Is there anything we can do as individuals and as a community to remedy this situation? Is there any way we can bring Jews together as one?
Should we just give up and say, “This is the way it is, this is galus”? Or should we be proactive and try to bring Jews of all persuasions together so that we can achieve the brotherhood and achdus that are prerequisites for the ultimate geulah when we will one day merit to eat the Korban Pesach in the rebuilt third Beis HaMikdash?
The answer to this may lie in a deeper understanding of the Korban Pesach. Let us analyze some of the laws of the Korban Pesach and the profound lessons for today that can be gleaned from them.
The Torah does not specify the punishment that is incurred if one fails to perform any of its positive commandments, with the exception of two. One of those two is the Korban Pesach. If one fails to bring the Korban Pesach he is subject to the punishment of kareis.
What exactly is the penalty of kareis? We derive from the Nefesh Hachaim (Gate 1, chapter 18) that Kareis means a breaking of the bond between a person and Hashem and by extension between a person and the rest of Am Yisrael.
When a person is in such a manner detached, he cannot connect with his fellow Jews. He is, as it were, excommunicated from Klal Yisrael. Being cut off like that from the collective tree of the Jewish nation is a horrible sentence. The person becomes like a rootless tree being blown by the wind, with nothing to keep it attached to its source.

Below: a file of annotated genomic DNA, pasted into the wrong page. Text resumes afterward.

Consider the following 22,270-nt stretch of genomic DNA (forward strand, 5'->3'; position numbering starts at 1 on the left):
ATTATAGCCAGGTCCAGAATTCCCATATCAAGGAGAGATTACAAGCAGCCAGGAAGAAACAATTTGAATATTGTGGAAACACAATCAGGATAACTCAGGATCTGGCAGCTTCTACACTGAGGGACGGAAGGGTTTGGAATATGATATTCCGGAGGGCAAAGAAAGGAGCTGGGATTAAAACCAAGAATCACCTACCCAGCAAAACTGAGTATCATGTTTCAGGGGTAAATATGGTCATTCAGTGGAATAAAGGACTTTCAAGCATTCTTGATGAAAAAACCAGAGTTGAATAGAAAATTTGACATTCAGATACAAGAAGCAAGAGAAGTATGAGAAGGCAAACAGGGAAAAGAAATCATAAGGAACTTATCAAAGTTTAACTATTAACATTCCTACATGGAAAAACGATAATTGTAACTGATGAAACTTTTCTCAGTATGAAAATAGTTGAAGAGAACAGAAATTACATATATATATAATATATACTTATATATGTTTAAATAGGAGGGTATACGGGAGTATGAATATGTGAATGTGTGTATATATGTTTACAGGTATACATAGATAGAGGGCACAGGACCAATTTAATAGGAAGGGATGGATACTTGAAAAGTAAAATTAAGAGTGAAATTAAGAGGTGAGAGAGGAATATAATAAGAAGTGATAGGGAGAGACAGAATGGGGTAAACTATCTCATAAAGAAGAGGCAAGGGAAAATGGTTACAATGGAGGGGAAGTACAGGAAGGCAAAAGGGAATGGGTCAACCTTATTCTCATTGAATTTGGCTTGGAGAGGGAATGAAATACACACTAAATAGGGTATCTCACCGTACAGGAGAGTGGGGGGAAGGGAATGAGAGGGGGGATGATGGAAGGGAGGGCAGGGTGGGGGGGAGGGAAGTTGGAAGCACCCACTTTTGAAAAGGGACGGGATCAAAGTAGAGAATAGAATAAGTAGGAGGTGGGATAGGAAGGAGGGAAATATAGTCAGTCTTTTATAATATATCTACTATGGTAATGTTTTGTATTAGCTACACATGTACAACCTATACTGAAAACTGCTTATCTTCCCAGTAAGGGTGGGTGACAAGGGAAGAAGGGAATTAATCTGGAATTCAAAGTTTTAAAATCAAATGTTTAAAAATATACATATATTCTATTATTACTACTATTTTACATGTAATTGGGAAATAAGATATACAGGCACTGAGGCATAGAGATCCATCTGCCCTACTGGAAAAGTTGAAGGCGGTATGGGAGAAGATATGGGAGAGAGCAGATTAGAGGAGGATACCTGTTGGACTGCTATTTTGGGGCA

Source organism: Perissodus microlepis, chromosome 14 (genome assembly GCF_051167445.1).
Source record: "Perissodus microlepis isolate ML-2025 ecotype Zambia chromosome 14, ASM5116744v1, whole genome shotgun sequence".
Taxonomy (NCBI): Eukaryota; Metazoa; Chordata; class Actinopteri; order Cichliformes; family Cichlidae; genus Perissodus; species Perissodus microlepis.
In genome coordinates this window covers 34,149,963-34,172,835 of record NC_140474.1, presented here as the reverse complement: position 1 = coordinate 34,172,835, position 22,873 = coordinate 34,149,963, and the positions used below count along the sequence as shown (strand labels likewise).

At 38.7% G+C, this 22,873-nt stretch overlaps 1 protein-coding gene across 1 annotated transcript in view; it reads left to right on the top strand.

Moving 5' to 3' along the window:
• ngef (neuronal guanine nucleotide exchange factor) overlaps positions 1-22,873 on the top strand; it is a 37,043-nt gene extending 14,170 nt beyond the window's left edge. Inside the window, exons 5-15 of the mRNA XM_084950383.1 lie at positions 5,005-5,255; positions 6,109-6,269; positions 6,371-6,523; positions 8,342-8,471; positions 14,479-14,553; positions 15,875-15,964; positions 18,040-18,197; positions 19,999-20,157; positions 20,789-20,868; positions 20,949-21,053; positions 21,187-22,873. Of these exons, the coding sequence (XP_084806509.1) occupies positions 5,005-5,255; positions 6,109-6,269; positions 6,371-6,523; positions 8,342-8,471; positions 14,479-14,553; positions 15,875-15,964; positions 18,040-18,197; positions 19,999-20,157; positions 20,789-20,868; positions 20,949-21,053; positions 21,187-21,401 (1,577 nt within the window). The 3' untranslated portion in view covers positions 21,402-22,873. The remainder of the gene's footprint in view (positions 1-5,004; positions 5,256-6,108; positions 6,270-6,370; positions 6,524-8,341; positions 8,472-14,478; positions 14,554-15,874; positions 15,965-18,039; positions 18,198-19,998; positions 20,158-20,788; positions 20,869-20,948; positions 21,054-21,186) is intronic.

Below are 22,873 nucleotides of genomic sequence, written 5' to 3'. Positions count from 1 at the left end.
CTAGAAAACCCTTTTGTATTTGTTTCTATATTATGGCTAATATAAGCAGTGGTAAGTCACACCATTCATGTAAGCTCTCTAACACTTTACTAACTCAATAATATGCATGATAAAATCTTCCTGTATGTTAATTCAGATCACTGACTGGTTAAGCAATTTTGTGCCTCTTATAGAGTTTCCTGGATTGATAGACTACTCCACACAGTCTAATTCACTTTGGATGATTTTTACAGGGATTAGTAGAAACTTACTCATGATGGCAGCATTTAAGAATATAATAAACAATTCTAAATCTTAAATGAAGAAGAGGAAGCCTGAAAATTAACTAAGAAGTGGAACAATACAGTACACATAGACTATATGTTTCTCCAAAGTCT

Chazal instruct us (Avos 2:1), “Calculate the loss of a mitzvah as compared with its reward.” Rambam (ibid.) explains this to mean that whenever the Torah reveals that one incurs a severe punishment for failing to observe a commandment, we can infer that the reward for its observance is truly great.
In this case, if the punishment for failing to bring a Korban Pesach is that one’s soul is cut off from its spiritual roots and distanced from his fellow Jews, then conversely a person who fulfills this mitzvah certainly must receive a reward that is the opposite of the punishment for failing to fulfill it.
Clearly, a person who brings the Korban Pesach is rewarded by achieving a deeper connection to his own spiritual roots, which in turn brings him closer to Hashem and immeasurably strengthens his bond and sense of oneness with Hashem’s Nation of Israel.
Why is the reward so great? What is it about a Jew bringing a Korban Pesach that is so great that Hashem gives him an unequalled reward? And why is the punishment so severe for someone who does not bring the Korban Pesach?
One of the unique halachas of Korban Pesach is that it must be performed as a chaburah, in a group together with others. A possible reason for this is that the Korban Pesach symbolizes the sacrifice marking the passage of Bnei Yisrael from slaves of Pharaoh to servants of Hashem.
At Har Sinai Jews stood “as one man, with one heart” and began to serve Hashem as a single unit. The first time they ate the Korban Pesach, they were commanded to eat it together, as a chaburah, with achdus, because achdus was a prerequisite for them to make the giant leap from slaves of the king of Egypt to servants of the Creator of the universe.
The fact that the punishment for not bringing the Korban Pesach is the extremely stringent one of kareis teaches us how important the Korban Pesach and its message of chaburah and achdus is for the redemption of Klal Yisrael. If the transgression is kareis, the proper fulfillment of the mitzvah can bring about the greatest degree of closeness to Hashem.